Customer meetings (sales): When a customer is considering a purchase, consulting leaders are there to listen to challenges the customer is having, understand their technology environment, communicate the value of our products and consulting services to them, and develop a tailored plan for the customer to get the most business value.
Sales pipeline review and forecasting: In these internal meetings, we discuss the sales pipeline, or all the customers we believe we can sell our consulting services to immediately or in the future. Understanding the pipeline allows our leaders to project financials and give our executives an idea of how the business is doing.
Customer meetings (escalations): Sometimes problems do arise. It is consulting leadership's responsibility to intervene and help resolve any issues that have been escalated. This might include level-setting expectations or implementing a bit of technical expertise to guide the team in the proper direction.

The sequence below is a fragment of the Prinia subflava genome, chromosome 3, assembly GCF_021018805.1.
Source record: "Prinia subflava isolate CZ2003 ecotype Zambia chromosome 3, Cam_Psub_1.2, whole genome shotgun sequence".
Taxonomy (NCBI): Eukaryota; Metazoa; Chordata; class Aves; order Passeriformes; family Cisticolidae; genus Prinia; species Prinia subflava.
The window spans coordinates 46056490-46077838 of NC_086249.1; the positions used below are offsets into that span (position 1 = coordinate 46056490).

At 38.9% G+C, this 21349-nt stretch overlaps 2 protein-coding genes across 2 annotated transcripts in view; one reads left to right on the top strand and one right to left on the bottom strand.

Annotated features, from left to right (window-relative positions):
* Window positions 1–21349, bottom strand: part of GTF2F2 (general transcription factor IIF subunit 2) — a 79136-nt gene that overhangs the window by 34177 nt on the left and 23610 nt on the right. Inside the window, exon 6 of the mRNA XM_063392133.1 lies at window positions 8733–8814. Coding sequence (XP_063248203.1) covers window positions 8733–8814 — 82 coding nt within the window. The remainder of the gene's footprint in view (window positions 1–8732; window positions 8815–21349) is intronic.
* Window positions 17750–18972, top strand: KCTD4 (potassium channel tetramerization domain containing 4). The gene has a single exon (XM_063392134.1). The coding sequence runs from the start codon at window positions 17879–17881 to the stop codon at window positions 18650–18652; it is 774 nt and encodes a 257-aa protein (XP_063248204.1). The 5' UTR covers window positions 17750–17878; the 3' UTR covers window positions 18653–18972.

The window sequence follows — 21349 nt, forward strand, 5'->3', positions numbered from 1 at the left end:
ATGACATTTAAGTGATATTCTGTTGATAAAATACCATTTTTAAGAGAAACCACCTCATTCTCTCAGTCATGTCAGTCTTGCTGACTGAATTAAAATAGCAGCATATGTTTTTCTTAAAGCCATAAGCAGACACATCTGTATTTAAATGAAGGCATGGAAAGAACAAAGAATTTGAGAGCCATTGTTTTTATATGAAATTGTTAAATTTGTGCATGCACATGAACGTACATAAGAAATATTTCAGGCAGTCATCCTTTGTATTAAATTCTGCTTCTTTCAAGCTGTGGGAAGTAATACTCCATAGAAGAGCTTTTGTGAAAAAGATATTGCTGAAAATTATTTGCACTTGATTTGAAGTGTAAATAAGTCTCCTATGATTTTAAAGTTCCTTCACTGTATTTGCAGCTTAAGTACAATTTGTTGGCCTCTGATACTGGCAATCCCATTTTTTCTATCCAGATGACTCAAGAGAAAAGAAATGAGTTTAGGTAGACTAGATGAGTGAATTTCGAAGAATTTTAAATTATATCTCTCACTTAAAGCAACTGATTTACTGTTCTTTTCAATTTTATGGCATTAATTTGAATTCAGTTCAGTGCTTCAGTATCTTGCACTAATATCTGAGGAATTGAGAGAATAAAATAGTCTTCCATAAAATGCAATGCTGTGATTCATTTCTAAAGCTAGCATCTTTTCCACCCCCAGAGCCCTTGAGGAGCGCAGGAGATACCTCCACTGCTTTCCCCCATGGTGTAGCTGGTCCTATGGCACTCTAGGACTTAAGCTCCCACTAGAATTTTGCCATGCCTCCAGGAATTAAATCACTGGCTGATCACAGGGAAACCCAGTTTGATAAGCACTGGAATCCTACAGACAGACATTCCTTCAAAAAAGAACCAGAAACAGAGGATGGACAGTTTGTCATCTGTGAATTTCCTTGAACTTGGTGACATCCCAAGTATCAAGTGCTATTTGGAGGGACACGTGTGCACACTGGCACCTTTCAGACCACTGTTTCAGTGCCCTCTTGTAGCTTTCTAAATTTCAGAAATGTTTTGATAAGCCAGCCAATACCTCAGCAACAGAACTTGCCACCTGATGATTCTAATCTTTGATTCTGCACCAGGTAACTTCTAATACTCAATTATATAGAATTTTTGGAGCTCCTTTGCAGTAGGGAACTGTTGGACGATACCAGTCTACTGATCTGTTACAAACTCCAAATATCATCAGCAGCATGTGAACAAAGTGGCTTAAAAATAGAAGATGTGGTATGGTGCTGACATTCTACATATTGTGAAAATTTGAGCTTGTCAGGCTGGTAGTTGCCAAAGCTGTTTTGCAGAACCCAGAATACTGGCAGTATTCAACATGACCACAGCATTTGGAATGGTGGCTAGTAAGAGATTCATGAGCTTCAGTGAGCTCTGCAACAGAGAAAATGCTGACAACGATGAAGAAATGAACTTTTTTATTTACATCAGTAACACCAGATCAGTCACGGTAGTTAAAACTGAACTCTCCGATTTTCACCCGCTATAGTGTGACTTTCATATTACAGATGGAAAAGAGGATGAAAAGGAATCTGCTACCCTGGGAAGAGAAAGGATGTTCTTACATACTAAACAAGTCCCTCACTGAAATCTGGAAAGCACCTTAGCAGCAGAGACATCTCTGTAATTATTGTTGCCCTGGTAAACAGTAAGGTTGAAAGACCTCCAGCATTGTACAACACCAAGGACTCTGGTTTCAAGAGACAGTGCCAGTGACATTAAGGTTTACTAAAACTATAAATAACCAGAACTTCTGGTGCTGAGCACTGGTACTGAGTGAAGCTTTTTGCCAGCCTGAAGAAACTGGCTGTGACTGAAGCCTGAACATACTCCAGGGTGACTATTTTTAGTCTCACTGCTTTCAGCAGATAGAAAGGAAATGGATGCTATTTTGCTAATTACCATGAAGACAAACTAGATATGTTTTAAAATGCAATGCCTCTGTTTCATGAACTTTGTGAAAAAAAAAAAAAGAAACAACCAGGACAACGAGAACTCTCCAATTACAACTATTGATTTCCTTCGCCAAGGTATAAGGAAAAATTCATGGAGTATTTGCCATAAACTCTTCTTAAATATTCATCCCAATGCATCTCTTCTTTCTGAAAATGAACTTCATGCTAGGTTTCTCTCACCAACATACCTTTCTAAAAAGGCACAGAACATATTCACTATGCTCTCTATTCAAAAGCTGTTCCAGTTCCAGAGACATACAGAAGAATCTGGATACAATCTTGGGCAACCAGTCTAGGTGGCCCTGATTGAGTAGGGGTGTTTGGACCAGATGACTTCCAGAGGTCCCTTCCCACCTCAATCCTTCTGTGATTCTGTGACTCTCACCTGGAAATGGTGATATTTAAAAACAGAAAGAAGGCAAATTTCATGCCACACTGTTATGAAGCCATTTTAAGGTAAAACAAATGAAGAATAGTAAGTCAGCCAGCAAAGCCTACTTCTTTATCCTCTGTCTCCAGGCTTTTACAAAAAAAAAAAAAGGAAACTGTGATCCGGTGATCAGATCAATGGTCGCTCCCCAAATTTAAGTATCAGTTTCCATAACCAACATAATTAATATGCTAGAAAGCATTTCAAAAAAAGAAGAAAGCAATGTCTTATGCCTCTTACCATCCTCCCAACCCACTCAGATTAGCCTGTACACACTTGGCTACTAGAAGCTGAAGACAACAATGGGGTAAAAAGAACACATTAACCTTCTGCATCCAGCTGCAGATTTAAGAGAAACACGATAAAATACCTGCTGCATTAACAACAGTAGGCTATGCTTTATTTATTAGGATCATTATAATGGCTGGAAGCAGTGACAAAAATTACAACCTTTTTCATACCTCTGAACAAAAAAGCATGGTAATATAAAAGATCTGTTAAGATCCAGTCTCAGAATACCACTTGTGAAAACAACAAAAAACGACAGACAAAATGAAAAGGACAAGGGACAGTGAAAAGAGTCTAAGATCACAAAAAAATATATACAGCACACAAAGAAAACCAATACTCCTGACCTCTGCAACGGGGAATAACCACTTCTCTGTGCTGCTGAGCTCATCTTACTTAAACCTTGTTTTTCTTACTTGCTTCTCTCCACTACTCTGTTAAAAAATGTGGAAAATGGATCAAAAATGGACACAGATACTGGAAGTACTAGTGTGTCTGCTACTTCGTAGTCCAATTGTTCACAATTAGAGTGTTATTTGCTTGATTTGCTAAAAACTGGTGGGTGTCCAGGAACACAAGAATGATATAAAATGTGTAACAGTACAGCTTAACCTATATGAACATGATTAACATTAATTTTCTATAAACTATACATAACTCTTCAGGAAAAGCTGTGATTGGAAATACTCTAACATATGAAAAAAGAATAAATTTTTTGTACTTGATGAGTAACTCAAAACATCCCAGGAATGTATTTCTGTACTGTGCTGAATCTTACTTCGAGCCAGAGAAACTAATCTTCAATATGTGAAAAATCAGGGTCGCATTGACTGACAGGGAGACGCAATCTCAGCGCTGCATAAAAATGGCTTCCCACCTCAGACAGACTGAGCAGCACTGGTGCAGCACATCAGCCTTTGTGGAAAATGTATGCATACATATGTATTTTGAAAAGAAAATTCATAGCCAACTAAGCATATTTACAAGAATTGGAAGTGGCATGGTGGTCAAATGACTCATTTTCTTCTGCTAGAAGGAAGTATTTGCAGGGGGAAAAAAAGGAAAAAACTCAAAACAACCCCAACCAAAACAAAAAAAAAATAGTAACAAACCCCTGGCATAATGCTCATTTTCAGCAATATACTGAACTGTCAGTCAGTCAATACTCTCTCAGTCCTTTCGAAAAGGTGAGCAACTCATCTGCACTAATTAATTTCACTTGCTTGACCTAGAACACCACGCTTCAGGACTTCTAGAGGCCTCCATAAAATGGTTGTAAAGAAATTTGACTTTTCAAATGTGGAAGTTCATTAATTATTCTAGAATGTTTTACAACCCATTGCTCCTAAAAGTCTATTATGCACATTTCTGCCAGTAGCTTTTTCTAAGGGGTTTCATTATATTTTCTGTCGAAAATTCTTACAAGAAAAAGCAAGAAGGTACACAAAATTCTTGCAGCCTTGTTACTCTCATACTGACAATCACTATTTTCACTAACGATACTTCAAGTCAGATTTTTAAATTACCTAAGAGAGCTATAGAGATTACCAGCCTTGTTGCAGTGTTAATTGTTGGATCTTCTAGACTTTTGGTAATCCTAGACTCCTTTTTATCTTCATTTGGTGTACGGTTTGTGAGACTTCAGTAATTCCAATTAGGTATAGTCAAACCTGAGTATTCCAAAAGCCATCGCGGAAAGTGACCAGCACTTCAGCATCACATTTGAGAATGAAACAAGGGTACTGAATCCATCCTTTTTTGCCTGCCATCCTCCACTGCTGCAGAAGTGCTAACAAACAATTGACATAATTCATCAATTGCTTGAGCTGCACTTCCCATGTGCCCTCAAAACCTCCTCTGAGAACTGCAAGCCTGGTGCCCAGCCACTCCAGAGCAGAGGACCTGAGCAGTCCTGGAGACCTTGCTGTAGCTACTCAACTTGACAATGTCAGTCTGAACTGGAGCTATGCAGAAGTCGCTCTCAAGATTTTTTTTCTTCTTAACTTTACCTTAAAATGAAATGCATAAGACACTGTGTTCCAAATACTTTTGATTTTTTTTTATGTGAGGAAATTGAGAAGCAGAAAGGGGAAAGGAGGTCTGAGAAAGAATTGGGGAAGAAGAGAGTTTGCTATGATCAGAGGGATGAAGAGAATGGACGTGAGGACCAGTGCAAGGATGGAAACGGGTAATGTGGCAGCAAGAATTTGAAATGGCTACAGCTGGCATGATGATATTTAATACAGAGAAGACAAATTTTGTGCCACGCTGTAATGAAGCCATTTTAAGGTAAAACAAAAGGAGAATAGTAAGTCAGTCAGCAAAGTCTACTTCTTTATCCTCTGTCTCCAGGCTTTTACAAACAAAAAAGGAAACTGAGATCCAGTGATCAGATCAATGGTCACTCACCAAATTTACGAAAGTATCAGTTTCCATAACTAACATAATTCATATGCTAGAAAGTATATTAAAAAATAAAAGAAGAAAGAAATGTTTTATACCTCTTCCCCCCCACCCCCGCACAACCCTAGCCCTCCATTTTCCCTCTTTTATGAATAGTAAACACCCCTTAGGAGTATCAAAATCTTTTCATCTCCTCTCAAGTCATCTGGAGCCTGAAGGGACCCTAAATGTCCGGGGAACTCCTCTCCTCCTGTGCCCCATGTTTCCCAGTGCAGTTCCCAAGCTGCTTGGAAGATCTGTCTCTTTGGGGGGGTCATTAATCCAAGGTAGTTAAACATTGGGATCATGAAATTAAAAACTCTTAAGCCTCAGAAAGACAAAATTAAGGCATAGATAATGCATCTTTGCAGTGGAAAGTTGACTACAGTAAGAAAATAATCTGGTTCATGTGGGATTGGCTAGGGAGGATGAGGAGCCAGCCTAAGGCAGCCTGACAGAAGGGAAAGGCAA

Account team meetings: Consulting leaders work as a part of an account team, which is a group of people that work together to understand the strategy and messaging to best support the customer.
1:1 meetings: I'll describe these below as they're the same as I do in the engineering manager role.
Makeith: What does a typical day look like for an engineering manager?
Chris: As an engineering manager, my typical day starts with a department team meeting called a Scrum of Scrums. This is a scrum technique for connecting teams collaborating on the same project. In this meeting, we discuss any items blocking progress in developing our product. There are many different teams with various responsibilities, and sometimes the teams depend on each other's pieces of work to get things done. This is the optimal time to get answers to cross-functional questions. I also have several other meetings throughout my work week, including the following.